Renzi loses Ballots, but Leaves a Winning Message

Yesterday’s Centre-left primary ballot ended up with Pier Luigi Bersani’s landslide victory over Florence’s mayor Matteo Renzi. The head of Italy’s Democratic Party was able to confirm his leading role with a percentage of votes that exceeded 60.

Bersani’s overwhelming success was unexpected after the final televised confrontation between the two candidates, which left many Italians believing the gap between the two opponents had closed.  However, it is evident that Mr. Bersani benefited from the votes of his left-leaning ally Nichi Vendola of Ecology and Freedom Party (Sel) who gained more than 15 percent of the preferences at the first round of the centre-left primaries last Sunday.  Vendola requested those who voted for him in the first round to vote for Bersani in the ballot.

In a speech following his victory announcement, Bersani praised the primaries for having been an “extraordinary example of democracy and a wonderful adventure”. He also gave Renzi credit for having made a great contribution to the primaries and for rendering them a true and valid democratic experience.

No Stable Governments Without Truth

Bersani expressed the intention of ushering in a government aimed at bringing about changes not only in the contents, programs and policies, but also a government which would be able to open the way to a generation of leaders. In this respect Bersani was astute to maintain one of the most effective slogans repeated by his challenger.

The leader reminded his audience that Italy faces the most serious recession since 1929 and has huge problems, the biggest of which is the lack of employment, followed by a worrying widening of the void between politics, citizens and institutions.

Bersani highlighted the necessity to govern with justice and honesty, claiming that a government that “tells fables” to the people will never be able to govern  effectively. The leader reiterated his intention to face Italy’s problems openly, using the language of truth to form an executive capable of “governing with the people” in a way that would benefit Italy.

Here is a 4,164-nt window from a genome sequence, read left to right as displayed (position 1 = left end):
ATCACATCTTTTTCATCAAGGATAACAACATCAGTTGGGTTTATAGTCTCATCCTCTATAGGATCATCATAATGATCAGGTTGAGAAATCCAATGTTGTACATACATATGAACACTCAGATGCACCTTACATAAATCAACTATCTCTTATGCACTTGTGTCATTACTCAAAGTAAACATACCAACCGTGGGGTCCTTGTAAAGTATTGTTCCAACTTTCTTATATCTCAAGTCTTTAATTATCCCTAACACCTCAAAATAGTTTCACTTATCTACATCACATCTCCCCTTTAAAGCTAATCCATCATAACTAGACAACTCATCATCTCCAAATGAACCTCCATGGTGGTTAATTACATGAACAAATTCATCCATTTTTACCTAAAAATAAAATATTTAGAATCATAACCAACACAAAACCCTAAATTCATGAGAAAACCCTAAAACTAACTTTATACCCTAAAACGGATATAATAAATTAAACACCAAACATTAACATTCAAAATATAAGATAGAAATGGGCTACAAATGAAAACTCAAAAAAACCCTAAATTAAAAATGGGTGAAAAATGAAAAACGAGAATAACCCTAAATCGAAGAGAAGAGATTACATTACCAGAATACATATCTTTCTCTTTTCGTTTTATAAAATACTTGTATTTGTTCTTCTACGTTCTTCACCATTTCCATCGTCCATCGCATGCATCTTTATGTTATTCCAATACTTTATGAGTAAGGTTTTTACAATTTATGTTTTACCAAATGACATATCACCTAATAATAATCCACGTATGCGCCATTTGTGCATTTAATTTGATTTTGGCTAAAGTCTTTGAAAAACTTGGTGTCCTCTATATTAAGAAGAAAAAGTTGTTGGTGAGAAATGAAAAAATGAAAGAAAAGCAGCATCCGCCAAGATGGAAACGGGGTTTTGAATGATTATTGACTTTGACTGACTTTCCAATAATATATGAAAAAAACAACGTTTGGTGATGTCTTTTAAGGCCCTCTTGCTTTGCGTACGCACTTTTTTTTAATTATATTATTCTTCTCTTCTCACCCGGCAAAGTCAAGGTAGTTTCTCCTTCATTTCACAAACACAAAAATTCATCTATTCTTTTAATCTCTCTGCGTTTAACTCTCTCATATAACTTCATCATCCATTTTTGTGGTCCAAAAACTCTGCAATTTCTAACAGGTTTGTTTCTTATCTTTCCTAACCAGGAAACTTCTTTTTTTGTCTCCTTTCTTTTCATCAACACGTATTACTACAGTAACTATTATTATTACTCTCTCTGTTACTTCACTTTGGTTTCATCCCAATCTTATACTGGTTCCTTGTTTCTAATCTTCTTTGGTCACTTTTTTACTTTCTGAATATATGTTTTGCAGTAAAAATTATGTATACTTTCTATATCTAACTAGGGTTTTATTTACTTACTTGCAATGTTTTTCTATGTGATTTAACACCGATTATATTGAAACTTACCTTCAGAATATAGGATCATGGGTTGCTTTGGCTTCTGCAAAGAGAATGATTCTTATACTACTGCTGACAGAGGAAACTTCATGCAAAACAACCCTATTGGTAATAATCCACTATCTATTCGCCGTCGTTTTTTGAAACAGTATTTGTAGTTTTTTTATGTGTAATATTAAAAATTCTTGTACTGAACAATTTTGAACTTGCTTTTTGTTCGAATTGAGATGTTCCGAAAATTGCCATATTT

One Leader Wins and Another is born

Renzi praised Bersani for having achieved a “clear victory” that cannot be called into question and took responsibility for the defeat, expressing regret that his ideas on how to run the country had not been sufficiently endorsed by the people.

The young mayor thanked his supporters for their work and told them to be proud of their performance for having demonstrated to the country that they had the courage to try to seek change. Renzi admitted he was bothered by the image of the “ambitious young boy” that some media have offered of him, claiming that his decision to run for the Centre-left leadership stemmed, instead, from the genuine desire to give a sense to his pride, courage and perseverance.

Renzi also stressed the fact that politics “isn’t just professionalism and sad faces, it is also enthusiasm, joy, willingness to try, as well as desire to get into the game to chance it”.

A Significant Loss

One the merits Renzi should be praised for is his ability to have sent out a new message in politics and to have changed the stale and impersonal political rhetoric that dominated Italian politics until few months ago. With his decision to defy Bersani, Renzi helped to bring the “under-forties” generation into the spotlight.  This will, as Renzi himself hoped, perhaps inspire his generation to “get in the game” to have the courage to challenge the older generation, not just in politics, but also in the everyday life. After all, as the young mayor put it, “we [young people] have enthusiasm, time and freedom.

By Stefano Salustri

Stefano Salustri

Stefano Salustri

Stefano is from L’Aquila, Italy but has worked and studied for years in different European countries before temporarily returning to his hometown.

After earning an M.A. from the University of Bath in 2011, he currently collaborates with various magazines and writes on international politics and energy issues.

He joined Italy Chronicles in December 2012 and contributes pieces on Italian news, politics and food.

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